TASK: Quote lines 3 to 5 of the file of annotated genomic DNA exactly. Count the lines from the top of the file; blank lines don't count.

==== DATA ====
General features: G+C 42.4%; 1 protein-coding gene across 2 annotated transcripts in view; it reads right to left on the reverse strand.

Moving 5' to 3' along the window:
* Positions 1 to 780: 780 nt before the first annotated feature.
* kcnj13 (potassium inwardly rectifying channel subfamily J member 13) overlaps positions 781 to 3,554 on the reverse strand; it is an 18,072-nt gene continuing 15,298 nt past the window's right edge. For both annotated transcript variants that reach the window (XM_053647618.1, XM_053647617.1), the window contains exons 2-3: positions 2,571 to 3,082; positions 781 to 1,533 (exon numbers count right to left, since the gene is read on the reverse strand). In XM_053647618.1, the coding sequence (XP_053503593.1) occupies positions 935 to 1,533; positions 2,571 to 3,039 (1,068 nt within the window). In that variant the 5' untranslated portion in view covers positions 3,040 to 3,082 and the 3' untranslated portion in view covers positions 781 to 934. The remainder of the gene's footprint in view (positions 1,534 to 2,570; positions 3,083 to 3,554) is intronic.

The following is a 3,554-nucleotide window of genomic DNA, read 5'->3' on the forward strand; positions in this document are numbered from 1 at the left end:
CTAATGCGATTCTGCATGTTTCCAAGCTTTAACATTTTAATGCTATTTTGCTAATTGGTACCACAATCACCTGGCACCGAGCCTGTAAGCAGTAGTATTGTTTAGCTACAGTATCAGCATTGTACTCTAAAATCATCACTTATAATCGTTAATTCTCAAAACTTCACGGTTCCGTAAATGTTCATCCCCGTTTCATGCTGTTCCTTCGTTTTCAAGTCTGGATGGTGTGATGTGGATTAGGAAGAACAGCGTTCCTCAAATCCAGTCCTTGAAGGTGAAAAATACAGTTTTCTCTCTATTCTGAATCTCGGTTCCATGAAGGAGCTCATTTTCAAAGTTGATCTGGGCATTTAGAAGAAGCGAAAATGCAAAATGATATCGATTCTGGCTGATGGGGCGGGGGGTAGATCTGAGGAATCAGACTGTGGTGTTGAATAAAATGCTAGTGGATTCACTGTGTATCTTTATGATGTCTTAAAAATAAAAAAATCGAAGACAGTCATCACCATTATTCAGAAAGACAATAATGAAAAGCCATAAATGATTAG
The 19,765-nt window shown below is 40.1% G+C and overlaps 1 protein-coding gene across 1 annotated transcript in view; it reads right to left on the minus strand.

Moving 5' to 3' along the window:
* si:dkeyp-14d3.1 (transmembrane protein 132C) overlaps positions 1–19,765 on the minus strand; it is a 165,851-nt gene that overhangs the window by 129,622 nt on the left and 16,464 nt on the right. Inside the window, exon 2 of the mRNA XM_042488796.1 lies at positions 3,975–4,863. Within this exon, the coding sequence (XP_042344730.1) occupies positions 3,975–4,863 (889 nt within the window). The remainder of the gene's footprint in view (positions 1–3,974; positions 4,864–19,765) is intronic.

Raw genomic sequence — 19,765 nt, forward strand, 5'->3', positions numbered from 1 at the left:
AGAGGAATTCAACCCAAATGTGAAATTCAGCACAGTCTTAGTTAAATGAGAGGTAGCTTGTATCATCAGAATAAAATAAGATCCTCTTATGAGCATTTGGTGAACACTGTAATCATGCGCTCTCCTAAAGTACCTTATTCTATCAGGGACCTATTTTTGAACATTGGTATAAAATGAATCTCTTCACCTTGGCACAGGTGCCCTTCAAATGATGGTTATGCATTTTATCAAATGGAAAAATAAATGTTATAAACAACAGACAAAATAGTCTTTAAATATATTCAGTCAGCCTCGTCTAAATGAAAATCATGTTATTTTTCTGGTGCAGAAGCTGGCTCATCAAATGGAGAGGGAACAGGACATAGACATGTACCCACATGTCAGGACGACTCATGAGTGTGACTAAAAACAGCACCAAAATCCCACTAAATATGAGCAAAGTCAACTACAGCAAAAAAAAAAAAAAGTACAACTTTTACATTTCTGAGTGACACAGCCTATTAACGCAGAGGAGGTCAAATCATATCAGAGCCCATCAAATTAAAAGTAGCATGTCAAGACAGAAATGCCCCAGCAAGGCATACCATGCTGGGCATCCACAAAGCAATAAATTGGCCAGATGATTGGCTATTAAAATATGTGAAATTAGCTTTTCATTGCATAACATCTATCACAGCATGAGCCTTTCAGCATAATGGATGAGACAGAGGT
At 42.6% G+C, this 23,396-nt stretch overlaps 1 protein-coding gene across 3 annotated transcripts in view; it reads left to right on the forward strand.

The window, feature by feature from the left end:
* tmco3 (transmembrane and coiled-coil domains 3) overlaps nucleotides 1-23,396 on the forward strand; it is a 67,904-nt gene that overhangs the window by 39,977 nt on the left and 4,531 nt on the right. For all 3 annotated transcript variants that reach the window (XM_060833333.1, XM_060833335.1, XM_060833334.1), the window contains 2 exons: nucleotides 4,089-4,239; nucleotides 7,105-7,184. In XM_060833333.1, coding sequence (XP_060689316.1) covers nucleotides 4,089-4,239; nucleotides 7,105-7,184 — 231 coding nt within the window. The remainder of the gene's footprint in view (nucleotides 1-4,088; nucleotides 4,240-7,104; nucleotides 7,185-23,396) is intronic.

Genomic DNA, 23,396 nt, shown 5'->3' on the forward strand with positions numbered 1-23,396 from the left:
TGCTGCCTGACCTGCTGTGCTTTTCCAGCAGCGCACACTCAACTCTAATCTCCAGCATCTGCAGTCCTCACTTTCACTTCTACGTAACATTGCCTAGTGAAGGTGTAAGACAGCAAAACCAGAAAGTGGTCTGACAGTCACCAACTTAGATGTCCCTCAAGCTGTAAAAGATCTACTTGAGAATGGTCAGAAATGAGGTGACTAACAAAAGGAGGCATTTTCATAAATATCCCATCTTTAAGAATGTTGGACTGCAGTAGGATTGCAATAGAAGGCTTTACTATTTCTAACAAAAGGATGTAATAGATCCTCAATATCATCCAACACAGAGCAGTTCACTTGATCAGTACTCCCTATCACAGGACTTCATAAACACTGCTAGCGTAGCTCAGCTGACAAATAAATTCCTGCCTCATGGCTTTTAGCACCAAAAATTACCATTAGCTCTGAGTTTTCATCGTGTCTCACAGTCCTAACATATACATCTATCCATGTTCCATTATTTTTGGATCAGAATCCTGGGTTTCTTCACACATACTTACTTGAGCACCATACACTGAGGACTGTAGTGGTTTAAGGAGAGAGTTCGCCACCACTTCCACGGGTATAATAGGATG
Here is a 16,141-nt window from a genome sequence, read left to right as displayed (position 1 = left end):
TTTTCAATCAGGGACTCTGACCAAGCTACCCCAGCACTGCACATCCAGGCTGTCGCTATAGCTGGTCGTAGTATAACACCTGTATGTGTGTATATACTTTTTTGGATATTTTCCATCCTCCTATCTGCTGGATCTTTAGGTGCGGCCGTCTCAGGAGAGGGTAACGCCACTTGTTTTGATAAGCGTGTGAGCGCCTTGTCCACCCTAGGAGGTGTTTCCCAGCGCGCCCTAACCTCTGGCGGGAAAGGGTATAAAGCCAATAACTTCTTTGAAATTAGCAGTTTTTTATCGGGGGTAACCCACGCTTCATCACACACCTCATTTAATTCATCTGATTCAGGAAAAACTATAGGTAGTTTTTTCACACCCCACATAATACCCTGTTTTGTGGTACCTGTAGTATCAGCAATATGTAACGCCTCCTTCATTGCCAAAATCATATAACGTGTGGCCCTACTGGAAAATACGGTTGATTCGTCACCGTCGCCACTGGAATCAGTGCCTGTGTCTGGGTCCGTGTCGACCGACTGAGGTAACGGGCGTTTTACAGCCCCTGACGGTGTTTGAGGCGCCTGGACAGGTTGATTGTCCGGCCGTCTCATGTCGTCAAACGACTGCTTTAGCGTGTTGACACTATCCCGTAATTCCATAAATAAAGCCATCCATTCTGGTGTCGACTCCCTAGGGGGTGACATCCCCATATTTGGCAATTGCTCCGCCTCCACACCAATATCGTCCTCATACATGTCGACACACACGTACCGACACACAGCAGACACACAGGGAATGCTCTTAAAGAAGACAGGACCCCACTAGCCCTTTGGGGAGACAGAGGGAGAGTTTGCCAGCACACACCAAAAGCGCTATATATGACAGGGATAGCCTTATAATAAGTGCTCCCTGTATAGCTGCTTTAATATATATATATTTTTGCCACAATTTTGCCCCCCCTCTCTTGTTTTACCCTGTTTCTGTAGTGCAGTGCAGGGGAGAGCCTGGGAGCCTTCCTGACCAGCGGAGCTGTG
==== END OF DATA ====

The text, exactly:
* Positions 1 to 780: 780 nt before the first annotated feature.
* kcnj13 (potassium inwardly rectifying channel subfamily J member 13) overlaps positions 781 to 3,554 on the reverse strand; it is an 18,072-nt gene continuing 15,298 nt past the window's right edge. For both annotated transcript variants that reach the window (XM_053647618.1, XM_053647617.1), the window contains exons 2-3: positions 2,571 to 3,082; positions 781 to 1,533 (exon numbers count right to left, since the gene is read on the reverse strand). In XM_053647618.1, the coding sequence (XP_053503593.1) occupies positions 935 to 1,533; positions 2,571 to 3,039 (1,068 nt within the window). In that variant the 5' untranslated portion in view covers positions 3,040 to 3,082 and the 3' untranslated portion in view covers positions 781 to 934. The remainder of the gene's footprint in view (positions 1,534 to 2,570; positions 3,083 to 3,554) is intronic.

The following is a 3,554-nucleotide window of genomic DNA, read 5'->3' on the forward strand; positions in this document are numbered from 1 at the left end: